Francis is most concerned about the dearth of women in the senior ranks of companies. While more women are being hired, they often drop out before attaining an upper-level position. That means fewer role models for the women who come after them. “It becomes harder and harder for women to pierce that ceiling,” she says.
Francis says companies need to take a hard look at what might be preventing women from advancing, including family obligations and lack of mentorship. Sometimes the barriers may be subtle. For instance, Francis’s path at Chevron included an assignment in Singapore, where she served as general counsel for Chevron Asia Pacific Exploration and Production Company. But taking such an assignment might be impossible for some women, resulting in limited advancement opportunities for them. “Expectations or requirements that look neutral may not be,” Francis says. “But is there a way that enables women to get valuable experience through other means so they can stay in the game?”
The blend of these skills is redefining leadership. I think a lot of the leadership books are emphasizing the competencies that were formerly labeled women’s traits.
Sheila Lirio Marcelo ’93
Byrne, for one, maintains that the Women in Leadership Index empowers investors who believe in the need for such questions. Their investments tied to the index could encourage changes in workplace policies and help foster a corporate culture that supports women’s advancement into leadership roles, thereby narrowing the gender gap at the highest levels of business. Although the index can include up to one hundred companies, only eighty-four qualify so far; Byrne is hoping the number will increase as more companies see that investors value gender-diverse leadership. Her own belief in its importance comes partly from thirty-five years as an investment banker, which has shown her that diversity leads to better-informed decisions and more desirable outcomes.
Yet the seeds for her work were planted before she began working on Wall Street. “Mount Holyoke was a tremendous education for me,” says Byrne, an economics major. “It was very expansive and broadening. It allowed me to ask the question ‘what if?’—what if we were to measure what matters by creating this index? And ‘what if’ is the most powerful question women can ask.”
In Brief: The Barclays Women in Leadership Index
To enable investors to send the message that they want to see more women in leadership positions at major companies.
As socially responsible investing continues to grow in popularity—appealing to those interested in making a positive impact through their investments—the Women in Leadership (WIL) Index has focused increasingly on specific areas such as alternative energy and fair labor practices. Investment products intended to promote gender-diverse leadership, while still limited, are part of this trend.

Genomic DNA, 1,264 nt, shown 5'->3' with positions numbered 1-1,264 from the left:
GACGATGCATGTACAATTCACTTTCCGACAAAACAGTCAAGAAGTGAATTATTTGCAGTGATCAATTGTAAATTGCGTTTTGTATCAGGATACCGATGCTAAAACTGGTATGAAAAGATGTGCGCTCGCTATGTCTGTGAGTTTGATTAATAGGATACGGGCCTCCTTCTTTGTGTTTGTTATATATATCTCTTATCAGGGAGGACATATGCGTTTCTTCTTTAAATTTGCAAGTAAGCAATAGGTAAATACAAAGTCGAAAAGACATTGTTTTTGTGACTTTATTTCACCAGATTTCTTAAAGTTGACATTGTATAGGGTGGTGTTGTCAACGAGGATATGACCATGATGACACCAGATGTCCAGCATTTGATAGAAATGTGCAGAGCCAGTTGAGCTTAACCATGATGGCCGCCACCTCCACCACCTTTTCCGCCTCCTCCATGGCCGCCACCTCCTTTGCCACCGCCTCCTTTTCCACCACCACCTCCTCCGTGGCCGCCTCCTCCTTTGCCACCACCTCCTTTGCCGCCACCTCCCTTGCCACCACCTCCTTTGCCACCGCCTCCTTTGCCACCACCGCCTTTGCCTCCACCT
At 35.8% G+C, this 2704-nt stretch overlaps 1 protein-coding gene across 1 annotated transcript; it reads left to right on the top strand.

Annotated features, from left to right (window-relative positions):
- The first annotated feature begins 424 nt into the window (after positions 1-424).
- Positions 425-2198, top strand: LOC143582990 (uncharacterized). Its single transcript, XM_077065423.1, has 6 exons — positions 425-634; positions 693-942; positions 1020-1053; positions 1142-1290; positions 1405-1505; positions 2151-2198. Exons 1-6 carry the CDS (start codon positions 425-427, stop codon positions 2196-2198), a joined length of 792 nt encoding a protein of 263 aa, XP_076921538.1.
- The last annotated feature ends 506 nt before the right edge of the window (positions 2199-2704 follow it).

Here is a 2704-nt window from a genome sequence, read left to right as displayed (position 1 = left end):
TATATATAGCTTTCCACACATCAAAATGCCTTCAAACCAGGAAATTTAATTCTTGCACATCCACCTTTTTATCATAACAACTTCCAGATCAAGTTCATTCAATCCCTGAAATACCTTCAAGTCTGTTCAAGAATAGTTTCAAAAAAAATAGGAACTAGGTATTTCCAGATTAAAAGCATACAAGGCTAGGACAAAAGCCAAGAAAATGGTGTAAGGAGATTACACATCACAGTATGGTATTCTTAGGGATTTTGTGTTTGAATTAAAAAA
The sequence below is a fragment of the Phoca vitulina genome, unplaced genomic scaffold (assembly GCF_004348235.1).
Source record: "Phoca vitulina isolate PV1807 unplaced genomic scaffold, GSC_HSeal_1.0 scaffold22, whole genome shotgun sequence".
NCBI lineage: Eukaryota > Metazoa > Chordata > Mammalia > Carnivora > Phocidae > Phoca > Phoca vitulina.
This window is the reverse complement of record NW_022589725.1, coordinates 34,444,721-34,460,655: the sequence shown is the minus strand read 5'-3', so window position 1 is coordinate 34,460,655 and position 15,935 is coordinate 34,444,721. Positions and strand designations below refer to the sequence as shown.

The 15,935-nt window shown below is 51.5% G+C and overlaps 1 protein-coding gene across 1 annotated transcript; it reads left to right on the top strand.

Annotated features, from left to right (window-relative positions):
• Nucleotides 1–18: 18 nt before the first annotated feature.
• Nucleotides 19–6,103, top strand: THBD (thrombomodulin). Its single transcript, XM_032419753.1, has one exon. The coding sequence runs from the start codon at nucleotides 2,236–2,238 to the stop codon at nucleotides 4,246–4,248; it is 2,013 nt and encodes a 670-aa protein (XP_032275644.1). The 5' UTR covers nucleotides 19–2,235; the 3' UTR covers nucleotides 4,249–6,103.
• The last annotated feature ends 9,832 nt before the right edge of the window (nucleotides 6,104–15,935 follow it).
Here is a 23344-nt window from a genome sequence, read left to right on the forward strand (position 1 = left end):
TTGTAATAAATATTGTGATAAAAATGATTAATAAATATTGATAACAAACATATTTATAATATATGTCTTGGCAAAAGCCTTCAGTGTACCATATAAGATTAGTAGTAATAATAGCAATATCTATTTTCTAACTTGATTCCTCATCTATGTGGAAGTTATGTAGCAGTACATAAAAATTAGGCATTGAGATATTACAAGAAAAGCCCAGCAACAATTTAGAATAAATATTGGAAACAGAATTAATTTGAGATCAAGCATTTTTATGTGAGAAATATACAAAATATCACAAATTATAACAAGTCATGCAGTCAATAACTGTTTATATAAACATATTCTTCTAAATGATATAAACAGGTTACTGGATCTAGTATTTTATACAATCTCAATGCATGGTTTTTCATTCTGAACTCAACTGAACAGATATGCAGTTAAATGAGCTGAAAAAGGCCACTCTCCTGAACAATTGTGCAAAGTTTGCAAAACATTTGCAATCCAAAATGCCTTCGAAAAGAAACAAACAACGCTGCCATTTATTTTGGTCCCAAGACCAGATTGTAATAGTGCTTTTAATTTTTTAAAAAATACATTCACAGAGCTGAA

Barclays’ WIL Index joins the Pax Ellevate Global Women’s Index Fund, a mutual fund launched last year that invests in companies worldwide where women are well-represented in management positions, and firms such as Morgan Stanley, which only includes companies with at least three women board members in its Parity Portfolio, aimed at wealthy clients.
The WIL Index is unique in that it is linked to the performance of exchange-traded notes—unsecured debt obligations issued to investors by Barclays Bank. Compared to other investment options, exchange-traded notes offer certain advantages, such as lower taxes, but they may also be riskier, because buyers can lose the money they have invested if the issuer goes bankrupt.
When the WIL Index was established, there was no way to provide information to investors on its long-range performance. To give investors a broader picture, Barclays calculated how the index would have performed over the previous five years. While past performance isn’t a predictor of future performance, the calculations were promising: If it had been in existence, from 2009 through 2014 the WIL Index would have outperformed the S&P 500, considered the leading indicator for the US stock market.
—By Sonia Scherr
Sonia Scherr is a freelance writer based in New Hampshire.
This article appeared in the spring 2015 issue of the Alumnae Quarterly.
April 13, 2015